—Please note: that as far as the recipes go, garlic here is a whole lot less potent, therefore, I cook with a lot more than I would living in the States.
Before coming to this constant climate, here on Ecuador’s equator, we have never before seen— in our entire life — such an abundance of produce! And, it’s all so reasonably priced, even the organics.
My husband and I recently saw two documentaries called, “Fat, Sick & Nearly Dead”, 1 & 2. In one of documentaries, some vegetables were bought while the star, Joe was taking his road trip through the US. Joe’s cost for his day’s worth of vegetables was $28.00. Well, my husband and I just looked at each other, and here’s why:
The cost for all of the above: 5 lbs carrots, 2 heads of iceberg lettuce, 3 bunches of spinach, 7 roses, 1 large bunch of bitter greens, 1 lb of cherry tomatoes, 1 bunch of sweet greens, 3 lbs of apples, 3 lbs of large tomatoes, 1 bunch of basil, 1 round squash, 1 large bunch of bananas, 3 mangos, 1 bunch of chives, 3 beets, 2 heads of red lettuce, 1 lb of freshly roasted and freshly ground coffee — all for $15.00.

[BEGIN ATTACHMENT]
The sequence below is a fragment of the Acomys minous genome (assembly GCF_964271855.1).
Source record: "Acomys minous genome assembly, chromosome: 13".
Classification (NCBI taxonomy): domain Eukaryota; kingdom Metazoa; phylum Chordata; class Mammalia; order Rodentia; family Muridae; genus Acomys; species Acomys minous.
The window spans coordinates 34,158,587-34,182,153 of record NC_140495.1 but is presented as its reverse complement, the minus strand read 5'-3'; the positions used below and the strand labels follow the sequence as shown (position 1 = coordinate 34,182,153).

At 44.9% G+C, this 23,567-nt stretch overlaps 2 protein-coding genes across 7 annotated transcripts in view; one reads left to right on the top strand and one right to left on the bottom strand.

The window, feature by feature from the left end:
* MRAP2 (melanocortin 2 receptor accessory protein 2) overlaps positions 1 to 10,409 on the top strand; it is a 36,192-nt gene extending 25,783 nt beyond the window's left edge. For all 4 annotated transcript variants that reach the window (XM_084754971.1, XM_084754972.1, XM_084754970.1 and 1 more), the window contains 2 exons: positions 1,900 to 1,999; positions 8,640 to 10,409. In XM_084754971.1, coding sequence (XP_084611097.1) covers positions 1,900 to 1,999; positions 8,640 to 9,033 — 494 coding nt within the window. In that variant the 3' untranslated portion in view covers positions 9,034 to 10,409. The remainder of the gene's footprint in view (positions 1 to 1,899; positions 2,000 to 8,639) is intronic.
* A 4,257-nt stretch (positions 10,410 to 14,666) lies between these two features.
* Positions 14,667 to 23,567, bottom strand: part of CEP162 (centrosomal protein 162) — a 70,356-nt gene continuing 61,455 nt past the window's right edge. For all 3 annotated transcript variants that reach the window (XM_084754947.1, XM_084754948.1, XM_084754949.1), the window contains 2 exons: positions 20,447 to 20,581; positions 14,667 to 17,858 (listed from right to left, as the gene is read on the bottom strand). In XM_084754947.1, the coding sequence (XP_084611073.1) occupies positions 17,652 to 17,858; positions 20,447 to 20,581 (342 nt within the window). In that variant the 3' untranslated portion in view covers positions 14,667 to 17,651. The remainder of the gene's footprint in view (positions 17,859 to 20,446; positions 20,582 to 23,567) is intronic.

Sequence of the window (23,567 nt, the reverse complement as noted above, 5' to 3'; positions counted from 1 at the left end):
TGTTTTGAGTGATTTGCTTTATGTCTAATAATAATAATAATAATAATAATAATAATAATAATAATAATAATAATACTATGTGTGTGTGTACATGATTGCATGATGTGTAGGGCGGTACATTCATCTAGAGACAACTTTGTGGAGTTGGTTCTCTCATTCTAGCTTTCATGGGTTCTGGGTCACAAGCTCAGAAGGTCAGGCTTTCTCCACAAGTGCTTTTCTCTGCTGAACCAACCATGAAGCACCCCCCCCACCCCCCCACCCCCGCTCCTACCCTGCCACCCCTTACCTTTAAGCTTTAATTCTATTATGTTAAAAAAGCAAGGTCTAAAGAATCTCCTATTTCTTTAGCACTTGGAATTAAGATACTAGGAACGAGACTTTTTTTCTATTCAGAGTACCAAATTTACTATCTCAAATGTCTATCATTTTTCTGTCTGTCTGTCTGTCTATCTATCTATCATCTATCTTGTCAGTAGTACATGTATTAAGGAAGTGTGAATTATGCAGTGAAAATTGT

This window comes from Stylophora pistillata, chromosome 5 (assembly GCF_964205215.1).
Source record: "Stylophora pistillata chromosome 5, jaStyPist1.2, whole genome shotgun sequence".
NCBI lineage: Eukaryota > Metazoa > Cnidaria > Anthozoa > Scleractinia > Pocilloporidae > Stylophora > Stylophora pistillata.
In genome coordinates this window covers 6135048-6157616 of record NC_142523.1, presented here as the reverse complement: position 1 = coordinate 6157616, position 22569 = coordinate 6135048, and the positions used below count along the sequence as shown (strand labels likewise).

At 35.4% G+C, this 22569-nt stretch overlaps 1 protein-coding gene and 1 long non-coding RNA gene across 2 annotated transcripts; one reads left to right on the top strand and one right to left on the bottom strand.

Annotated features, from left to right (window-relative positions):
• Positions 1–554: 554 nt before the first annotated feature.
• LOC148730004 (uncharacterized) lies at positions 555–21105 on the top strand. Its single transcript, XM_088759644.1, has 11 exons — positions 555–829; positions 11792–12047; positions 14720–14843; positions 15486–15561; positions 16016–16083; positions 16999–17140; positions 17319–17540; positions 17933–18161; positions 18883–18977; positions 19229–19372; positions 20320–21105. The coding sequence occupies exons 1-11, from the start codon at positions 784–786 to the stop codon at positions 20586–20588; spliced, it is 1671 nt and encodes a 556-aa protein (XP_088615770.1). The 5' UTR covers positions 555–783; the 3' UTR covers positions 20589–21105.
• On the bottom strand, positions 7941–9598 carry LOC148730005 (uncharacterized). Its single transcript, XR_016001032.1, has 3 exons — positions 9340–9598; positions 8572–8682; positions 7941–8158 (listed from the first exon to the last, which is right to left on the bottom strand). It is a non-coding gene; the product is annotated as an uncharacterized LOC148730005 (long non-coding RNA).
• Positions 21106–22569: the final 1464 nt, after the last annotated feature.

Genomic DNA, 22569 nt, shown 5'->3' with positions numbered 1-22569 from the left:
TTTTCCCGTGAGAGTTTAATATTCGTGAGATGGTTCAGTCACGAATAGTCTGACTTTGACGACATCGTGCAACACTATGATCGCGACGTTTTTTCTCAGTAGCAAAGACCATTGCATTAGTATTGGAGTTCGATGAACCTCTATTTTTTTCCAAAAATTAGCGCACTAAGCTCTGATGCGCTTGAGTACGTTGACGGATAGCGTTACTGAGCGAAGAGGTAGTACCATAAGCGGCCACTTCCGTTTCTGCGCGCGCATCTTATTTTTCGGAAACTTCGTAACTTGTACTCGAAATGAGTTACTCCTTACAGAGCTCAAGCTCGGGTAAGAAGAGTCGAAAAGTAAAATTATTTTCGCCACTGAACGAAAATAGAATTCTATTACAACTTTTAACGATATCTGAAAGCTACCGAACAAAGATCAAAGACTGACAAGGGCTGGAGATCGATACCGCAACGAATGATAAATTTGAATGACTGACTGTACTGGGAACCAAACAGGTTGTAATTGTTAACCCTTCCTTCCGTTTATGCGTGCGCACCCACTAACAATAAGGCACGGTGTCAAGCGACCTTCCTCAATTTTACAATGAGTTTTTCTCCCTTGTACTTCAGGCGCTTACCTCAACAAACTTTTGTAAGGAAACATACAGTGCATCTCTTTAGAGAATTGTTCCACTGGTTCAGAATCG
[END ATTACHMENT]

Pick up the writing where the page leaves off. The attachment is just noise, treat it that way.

My greens stay well preserved stored in the fridge in one gallon zip lock plastic bags for up to 2 weeks. If I clean and disinfect the vegetables first–which I try not to do–not only do I spin them dry real well, I put a couple of paper towels in with my greens in the zip lock baggie. Actually, I find it best to just store the greens and veggies in baggies, then wash and disinfect them just before using.
One thing that “Fat, Sick & Nearly Dead” did for us, is get us on a juicing routine. We’ve been juicing for quite awhile now, and have noticed some significant health benefits.